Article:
Q    But he’s been here, in office, for more than a year, and the murder rate is nearing a 25-year high.  So, why don’t we see and hear more from the President about this?  We hear all the time about things that you guys are doing to fight the pandemic because that is a risk to American people.  A rising murder rate is a risk to American people too, right?

MS. PSAKI:  And he has spoken to crime.  But I think what people are most focused on, as they should be, are what actions he has taken.  He has unveiled a strategy to focus federal law enforcement resources on combating violent crime, offered unprecedented levels of funding through the Rescue Plan for cities and states to put more cops on the beat and invest in proven community anti-violence programs — something every Republican voted against. 

The Department of Justice has announced $139 million in grants to cities for community policing, which will put 1,000 more officers on the streets.  He’s also proposed doubling those grants, and he’s called for an additional $750 million for federal law enforcement.  He’s announced a zero-tolerance policy for gun dealers who sell willfully — willfully sell illegal guns.  And we’ve launched gun trafficking strike forces in New York and cities across the country.  Actions are important here, and he has a long record of them.

Q    But does the President think that any of that is working?

MS. PSAKI:  The President thinks you should have a plan to address crime and gun violence.  He has one.  And we look forward to working with people who support that effort.

Q    But as the murder rate nears a 25-year high, would he consider maybe trying something different?

MS. PSAKI:  Trying something other than supporting a massive plus-up in funding from his predecessor; cracking down on gun trafficking and gun violence, which is a major driver of the violence we’ve seen across the country; working to support community policing programs and police departments across the country? 

I think most people who want to fight crime would agree that’s the right approach. 

Q    But —

MS. PSAKI:  Go ahead.  Go ahead, Justin.

Q    Thanks, Jen.  Just — I know Kirby is briefing later, but —

MS. PSAKI:  Sure.

Q    — just to put a finer point on it —

MS. PSAKI:  Yeah.

Q    — do you have any information about how many troops are under consideration; what the timeframe for the President’s decision are; sort of, the logistical details of a possible deployment?

MS. PSAKI:  I don’t have any more details from here other than to convey that we’re in close consultation with eastern flank countries about their security needs.  And again, we’ve always said we would support them.  We’ve never said that — that an invasion would be a prerequisite for that.

Q    Do you expect the written response that you’re putting together to include any requests or demands from the U.S. side, including, you know, a timeframe for President Putin to start drawing down troops from Ukraine’s border?

MS. PSAKI:  I don’t have anything to preview in terms of what a written proposal would be.  I would just note — because I — we’ve talked about this a bit — that written proposals have been the basis of basically every agreement we’ve ever had with the Russians and many countries around the world.  They’re a standard part of diplomacy, and they’re a format for providing areas where — conveying areas where you have concern, and also — but also outlining areas where you can work together.  But I don’t have anything to preview on what that would look like.

Q    We didn’t have a chance last week to talk about one part of the President’s press conference where he said he’d like to be in a position to lift — to say that China is meeting its commitments and, therefore, be able to lift some of the tariffs.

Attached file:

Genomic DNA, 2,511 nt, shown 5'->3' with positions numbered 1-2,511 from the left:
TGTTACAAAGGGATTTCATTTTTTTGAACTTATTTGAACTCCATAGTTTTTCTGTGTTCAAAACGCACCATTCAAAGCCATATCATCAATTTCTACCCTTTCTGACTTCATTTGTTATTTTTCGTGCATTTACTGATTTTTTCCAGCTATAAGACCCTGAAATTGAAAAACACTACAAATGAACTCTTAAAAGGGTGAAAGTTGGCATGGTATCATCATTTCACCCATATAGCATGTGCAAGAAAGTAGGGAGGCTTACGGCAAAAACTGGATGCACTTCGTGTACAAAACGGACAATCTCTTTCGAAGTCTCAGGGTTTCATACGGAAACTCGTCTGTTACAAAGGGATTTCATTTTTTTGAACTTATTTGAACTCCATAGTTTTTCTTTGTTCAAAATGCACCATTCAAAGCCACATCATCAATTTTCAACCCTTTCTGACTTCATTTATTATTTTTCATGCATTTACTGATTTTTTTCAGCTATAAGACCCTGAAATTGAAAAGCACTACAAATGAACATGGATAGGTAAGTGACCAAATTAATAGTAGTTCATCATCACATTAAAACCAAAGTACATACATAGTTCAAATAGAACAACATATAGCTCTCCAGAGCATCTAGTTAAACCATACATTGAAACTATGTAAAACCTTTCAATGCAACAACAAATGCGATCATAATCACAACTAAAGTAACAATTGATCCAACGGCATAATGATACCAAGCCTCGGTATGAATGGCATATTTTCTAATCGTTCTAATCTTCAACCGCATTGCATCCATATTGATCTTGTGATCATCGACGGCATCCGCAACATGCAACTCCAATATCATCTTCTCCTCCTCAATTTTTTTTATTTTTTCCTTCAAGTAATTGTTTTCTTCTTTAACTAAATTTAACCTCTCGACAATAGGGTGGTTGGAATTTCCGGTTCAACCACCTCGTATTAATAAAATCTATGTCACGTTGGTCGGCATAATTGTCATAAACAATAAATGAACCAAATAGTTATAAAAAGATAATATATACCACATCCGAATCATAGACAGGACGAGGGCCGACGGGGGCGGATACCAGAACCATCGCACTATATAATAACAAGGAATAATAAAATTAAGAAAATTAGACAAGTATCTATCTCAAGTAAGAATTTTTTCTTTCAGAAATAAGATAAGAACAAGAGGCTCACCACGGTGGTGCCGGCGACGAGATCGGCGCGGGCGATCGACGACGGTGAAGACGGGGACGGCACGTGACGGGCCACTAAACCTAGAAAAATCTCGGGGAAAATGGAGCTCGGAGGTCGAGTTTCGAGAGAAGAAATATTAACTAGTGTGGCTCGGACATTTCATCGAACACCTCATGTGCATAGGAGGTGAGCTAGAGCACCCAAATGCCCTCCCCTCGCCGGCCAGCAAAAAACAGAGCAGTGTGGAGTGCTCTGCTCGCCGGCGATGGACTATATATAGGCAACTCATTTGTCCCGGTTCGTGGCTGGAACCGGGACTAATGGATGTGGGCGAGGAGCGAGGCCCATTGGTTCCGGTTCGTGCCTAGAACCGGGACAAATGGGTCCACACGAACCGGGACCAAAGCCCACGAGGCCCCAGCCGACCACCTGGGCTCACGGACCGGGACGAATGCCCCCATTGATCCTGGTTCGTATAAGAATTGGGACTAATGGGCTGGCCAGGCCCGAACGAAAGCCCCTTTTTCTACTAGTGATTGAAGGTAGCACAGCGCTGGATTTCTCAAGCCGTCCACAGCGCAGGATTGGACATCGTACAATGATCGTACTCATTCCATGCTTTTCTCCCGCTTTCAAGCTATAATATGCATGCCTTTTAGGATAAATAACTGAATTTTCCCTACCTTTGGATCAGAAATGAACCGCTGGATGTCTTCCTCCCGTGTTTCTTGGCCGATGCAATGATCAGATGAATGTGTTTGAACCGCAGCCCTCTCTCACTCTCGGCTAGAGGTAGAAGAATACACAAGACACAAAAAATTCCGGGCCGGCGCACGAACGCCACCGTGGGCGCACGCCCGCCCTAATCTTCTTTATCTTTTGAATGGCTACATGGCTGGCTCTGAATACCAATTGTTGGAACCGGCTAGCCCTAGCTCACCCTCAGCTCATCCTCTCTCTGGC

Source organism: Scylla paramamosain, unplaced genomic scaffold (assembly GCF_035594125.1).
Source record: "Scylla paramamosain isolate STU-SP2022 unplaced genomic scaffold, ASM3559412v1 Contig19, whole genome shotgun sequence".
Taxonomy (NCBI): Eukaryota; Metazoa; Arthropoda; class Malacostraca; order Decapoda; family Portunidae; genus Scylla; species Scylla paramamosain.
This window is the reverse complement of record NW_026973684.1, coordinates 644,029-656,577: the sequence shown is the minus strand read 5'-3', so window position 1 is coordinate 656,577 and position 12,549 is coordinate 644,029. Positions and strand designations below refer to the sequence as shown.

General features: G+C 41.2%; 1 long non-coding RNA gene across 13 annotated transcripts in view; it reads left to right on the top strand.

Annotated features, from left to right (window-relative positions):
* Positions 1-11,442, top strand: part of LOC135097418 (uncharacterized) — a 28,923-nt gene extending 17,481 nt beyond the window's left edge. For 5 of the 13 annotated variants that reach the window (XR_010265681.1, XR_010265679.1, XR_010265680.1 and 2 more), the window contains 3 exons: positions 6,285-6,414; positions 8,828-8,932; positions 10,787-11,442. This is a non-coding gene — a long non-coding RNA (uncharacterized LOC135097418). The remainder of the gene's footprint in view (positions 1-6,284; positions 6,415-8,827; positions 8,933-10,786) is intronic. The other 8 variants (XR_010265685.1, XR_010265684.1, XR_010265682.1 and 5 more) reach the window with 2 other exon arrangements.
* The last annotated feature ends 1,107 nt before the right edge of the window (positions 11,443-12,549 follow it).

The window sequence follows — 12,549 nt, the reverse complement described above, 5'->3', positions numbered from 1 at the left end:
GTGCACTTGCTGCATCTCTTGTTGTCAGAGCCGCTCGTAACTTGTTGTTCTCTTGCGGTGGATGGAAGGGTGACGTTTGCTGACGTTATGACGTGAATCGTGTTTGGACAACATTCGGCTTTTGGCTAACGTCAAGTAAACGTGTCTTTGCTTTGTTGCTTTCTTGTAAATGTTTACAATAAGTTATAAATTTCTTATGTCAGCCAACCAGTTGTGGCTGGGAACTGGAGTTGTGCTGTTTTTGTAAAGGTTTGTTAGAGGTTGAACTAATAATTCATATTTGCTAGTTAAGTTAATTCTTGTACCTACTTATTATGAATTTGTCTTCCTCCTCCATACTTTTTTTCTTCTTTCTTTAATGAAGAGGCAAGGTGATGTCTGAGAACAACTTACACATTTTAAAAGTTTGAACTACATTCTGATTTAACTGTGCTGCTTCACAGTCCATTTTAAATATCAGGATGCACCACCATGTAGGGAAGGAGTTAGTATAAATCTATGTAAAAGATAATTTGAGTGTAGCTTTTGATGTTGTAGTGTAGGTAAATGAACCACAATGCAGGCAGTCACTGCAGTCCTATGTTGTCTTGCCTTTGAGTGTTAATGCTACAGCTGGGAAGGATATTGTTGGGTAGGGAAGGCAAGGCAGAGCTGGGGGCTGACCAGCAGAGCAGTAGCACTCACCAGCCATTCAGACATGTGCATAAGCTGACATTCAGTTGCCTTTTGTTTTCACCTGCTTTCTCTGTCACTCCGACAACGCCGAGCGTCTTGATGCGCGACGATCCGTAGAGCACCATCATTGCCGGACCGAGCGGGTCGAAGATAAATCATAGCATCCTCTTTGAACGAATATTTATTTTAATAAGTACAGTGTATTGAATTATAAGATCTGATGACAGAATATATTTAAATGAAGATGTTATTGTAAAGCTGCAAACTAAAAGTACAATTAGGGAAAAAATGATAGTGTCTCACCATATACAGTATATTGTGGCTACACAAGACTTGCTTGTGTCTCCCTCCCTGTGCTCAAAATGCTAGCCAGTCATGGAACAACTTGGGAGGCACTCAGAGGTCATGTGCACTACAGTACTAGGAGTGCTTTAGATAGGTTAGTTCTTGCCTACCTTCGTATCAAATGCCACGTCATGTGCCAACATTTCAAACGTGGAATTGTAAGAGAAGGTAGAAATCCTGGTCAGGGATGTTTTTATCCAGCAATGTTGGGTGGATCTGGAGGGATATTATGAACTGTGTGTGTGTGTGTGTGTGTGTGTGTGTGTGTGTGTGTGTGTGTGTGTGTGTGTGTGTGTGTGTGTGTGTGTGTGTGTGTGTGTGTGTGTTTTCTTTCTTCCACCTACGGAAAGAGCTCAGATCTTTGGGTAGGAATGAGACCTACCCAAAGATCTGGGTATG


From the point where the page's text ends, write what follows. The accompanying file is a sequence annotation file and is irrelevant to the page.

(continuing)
I’m wondering: When he said that, did he mean making good on the phase one commitments that have already been out there?  I know China is not meeting those.  Or does he mean additional commitments that you’d be asking for from the Chinese? 

MS. PSAKI:  I think he meant he is looking forward to getting some recommendations through the review process that’s ongoing.

Q    And then, one last one.  There was an FBI raid last week on Representative Cuellar, reportedly over his ties to Azerbaijani oil executives.  I know you’re not going to comment on an ongoing investigation, but do you think that the congressman should step away from his committee assignments or congressional work while this investigation is ongoing?

MS. PSAKI:  I’m just not going to have any comment on this at this point. 

Go ahead.

Q    A couple on — more on Ukraine, Jen.  There’s a proposal that’s floating in the Duma that would ask Vladimir Putin to recognize the Donetsk and Luhansk regions of Ukraine as independent.  If Putin does that, would you regard that as an escalation?

MS. PSAKI:  I have not spoken with our national security team about that.  You know our view on the sovereign — the integrital [sic] — the sovereign — the sovereignty of Ukraine.  And, you know, I don’t have any other comments on it, though, at this point in time.

Q    Okay.  Under what circumstances would we evacuate American citizens and diplomats from Ukraine?  And can that be done without the U.S. military?

MS. PSAKI:  Well, I think the reason that we — the State Department issued the guidance they did — which, again, is a standard process that the State Department iss- — does — and regularly — with a range of countries where we have security concerns — was to make very clear that we — that American citizens — our recommendation is that U.S. citizens currently in Ukraine consider departing now using commercial or other privately available transportation options, use the online forum and our updated travel advisory to tell us their plans so they can best conduct our ongoing contingency planning, and register in STEP to ensure they receive alerts and guidance from the State Department.

We are — there is not an intention for there to be a departure or an evacuation along those lines, so we are conveying to American citizens they should leave now.